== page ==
DETROIT (May 30, 2000) — Covisint, the planned online trade exchange among automakers, and other B2B initiatives could trim nearly $1,200 from the cost of building a vehicle in North America, says a new study by Deutsche Bank Alex. Brown and Roland Berger Strategy Consultants.
The potential savings is more realistic than other figures that have been bandied about during the recent hype over B2B savings in the automotive industry, said Rod Lache, vice president of Deutsche Bank Securities Inc., in New York.
Consumers will be the big winners, as 80 percent of the projected savings will transfer in the form of a 3.6 percent price reduction on a new vehicle, the study says.
"Everybody expects that most of the savings will end up with the consumers," said Michael Heidingsfelder, a Roland Berger partner in the Troy, Mich., office.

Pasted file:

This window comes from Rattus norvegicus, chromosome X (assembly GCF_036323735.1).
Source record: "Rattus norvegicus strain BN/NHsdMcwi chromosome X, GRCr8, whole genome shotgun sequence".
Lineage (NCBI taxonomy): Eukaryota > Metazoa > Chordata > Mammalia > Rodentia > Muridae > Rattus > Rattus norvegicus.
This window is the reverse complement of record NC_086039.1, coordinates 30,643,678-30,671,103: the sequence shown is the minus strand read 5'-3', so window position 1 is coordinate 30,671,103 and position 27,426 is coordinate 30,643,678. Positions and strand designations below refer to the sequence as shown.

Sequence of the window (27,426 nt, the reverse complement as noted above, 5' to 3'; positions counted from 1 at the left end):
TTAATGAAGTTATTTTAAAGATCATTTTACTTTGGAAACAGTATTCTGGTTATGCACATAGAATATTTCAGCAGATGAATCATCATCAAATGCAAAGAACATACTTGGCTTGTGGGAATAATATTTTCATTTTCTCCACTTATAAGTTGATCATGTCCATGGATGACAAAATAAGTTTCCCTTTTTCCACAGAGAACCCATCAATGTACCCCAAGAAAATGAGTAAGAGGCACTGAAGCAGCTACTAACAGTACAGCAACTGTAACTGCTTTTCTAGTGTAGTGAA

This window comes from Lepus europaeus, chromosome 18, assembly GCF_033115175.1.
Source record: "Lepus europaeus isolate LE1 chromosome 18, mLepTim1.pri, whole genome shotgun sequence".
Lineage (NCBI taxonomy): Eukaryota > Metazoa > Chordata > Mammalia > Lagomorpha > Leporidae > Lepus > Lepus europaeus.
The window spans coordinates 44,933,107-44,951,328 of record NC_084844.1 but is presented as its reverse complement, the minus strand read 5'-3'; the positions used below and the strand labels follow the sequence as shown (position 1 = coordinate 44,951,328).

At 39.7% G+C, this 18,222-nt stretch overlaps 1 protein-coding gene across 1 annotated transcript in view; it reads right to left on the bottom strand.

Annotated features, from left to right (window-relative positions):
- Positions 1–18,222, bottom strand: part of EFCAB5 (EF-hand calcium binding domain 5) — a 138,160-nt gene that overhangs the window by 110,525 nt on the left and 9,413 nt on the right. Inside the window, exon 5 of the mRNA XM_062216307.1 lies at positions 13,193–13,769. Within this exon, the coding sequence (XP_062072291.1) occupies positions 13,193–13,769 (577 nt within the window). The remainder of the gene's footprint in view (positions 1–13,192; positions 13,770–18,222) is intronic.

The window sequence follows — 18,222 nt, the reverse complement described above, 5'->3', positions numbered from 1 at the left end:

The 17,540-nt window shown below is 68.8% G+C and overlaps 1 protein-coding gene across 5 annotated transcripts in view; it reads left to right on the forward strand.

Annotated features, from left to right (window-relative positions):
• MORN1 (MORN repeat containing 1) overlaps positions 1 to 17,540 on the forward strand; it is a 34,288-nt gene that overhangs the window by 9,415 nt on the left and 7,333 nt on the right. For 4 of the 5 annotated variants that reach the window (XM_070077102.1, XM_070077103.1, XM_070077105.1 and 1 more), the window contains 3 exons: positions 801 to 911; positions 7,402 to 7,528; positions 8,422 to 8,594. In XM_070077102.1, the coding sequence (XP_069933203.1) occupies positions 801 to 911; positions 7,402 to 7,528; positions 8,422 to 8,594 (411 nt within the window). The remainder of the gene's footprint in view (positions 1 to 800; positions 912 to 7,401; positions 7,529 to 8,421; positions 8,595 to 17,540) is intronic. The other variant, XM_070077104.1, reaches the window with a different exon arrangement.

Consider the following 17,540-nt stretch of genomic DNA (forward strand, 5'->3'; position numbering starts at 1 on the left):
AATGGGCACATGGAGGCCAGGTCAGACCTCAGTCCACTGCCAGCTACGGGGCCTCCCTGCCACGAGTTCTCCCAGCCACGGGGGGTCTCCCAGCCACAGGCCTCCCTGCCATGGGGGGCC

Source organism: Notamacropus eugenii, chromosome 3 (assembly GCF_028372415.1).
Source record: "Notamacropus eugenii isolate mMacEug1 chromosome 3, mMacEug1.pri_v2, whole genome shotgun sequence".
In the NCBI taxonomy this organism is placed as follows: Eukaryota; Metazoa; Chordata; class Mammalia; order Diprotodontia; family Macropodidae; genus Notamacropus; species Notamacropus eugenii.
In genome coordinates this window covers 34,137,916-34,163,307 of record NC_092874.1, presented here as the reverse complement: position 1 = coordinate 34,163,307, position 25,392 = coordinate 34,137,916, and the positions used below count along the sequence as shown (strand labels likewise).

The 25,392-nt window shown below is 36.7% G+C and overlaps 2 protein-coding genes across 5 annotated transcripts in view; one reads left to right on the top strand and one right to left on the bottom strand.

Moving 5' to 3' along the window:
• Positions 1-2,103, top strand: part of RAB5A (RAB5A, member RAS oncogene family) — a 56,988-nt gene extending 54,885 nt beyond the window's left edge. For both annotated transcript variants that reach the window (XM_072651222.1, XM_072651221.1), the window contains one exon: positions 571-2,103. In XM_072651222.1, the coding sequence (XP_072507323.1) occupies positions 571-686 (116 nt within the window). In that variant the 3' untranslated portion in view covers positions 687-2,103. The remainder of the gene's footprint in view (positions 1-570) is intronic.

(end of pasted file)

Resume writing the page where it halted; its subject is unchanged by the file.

The study's key findings were released May 23 in Detroit. Deutsche Bank and Roland Berger plan a series of presentations for automotive executives, institutional investors and the media in June and July after they issue the final report. The findings in this study, "B2B E-commerce in the Automotive Industry — A Virtual Reality Check," were based on 150 interviews with automakers, suppliers and dealers worldwide.
Some 65-80 percent of the possible savings per vehicle will be from carmakers and Tier 1 suppliers. At nearly $1,200 per vehicle, North America represents the greatest potential for B2B savings based on an average transaction price of $24,500.
EDITOR'S NOTE: This story was originally published in the May 29, 2000, issue of Automotive News.